‘All kinds of red flags’ as parents of accused Michigan high school shooter are charged

There were dramatic twists and turns Friday in the aftermath of this week's shooting attack at a Michigan high school. The parents of the accused 15-year-old killer were charged with involuntary manslaughter and declared fugitives by authorities a short while later. Russ McNamara, host of "All Things Considered" for Detroit Public Radio, joins John Yang to discuss.

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  • Judy Woodruff:

    There have been some dramatic twists and turns today in Tuesday's shooting attack at a Michigan high school.

    James and Jennifer Crumbley, parents of the accused 15-year-old killer, were charged with involuntary manslaughter this afternoon. Soon after, authorities in Oxford Township declared them fugitives and launched a manhunt.

    Still later, their attorney said they had left town for their own safety, but were returning to face arraignment.

    John Yang picks up the story from there.

  • John Yang:

    Judy, the Michigan prosecutor, Karen McDonald, says the charges against the parents stem from what she calls egregious acts.

    She says the father bought the gun used in the shooting last week for his son. On the morning of the shooting, the parents were called to the school to talk about violent images their son had.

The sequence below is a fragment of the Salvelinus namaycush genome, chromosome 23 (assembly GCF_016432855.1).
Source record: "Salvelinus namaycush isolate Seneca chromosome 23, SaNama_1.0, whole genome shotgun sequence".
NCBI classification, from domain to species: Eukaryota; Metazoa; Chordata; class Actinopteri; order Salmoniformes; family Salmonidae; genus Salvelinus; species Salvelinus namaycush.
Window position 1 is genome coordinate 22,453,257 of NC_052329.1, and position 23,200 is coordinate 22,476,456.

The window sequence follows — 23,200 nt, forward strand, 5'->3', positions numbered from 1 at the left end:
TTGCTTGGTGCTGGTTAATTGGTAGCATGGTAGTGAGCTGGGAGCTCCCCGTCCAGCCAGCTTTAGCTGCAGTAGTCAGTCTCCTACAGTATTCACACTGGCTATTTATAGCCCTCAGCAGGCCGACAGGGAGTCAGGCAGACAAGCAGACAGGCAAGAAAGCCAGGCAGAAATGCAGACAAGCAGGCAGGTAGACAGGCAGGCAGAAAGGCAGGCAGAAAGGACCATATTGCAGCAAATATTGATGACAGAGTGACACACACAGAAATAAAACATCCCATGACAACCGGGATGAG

• Karen McDonald, Oakland County, Michigan, Prosecutor:

    James and Jennifer Crumbley were shown the drawing and were advised that they were required to get their son into counseling within 48 hours.

    Both James and Jennifer Crumbley failed to ask their son if he had his gun with him or where his gun was located, and failed to inspect his backpack for the presence of the gun, which he had with him.

    James and Jennifer Crumbley resisted the idea of them leaving the school at that time, of their son leaving the school at that time. Instead, James and Jennifer Crumbley left the high school without their son.

  • John Yang:

    The prosecutor also said that, the day before the shooting, a teacher reported that the accused was searching for ammunition on his phone.

    Russ McNamara is the senior news editor for Detroit's NPR station WDET.

    Russ, thanks for joining us.

    What's the latest, as we have heard that there was a question of whether the parents were going to turn themselves in. Are officials confident that they are going to turn themselves in now?

  • Russ McNamara, WDET:

    Well, I'm not exactly sure at this point, because their attorney, Shannon Smith, says, yes, they left town shortly after the shooting for their own safety and then were going to make their way back for the arraignment.

    But the arraignment was supposed to be at 4:00 p.m. today. Oakland County Sheriff Michael Bouchard says the family is fleeing. The U.S. Marshals now within the last hour have said that they are now hunting for the couple as well, as well as a fugitive task force here in the city of Detroit.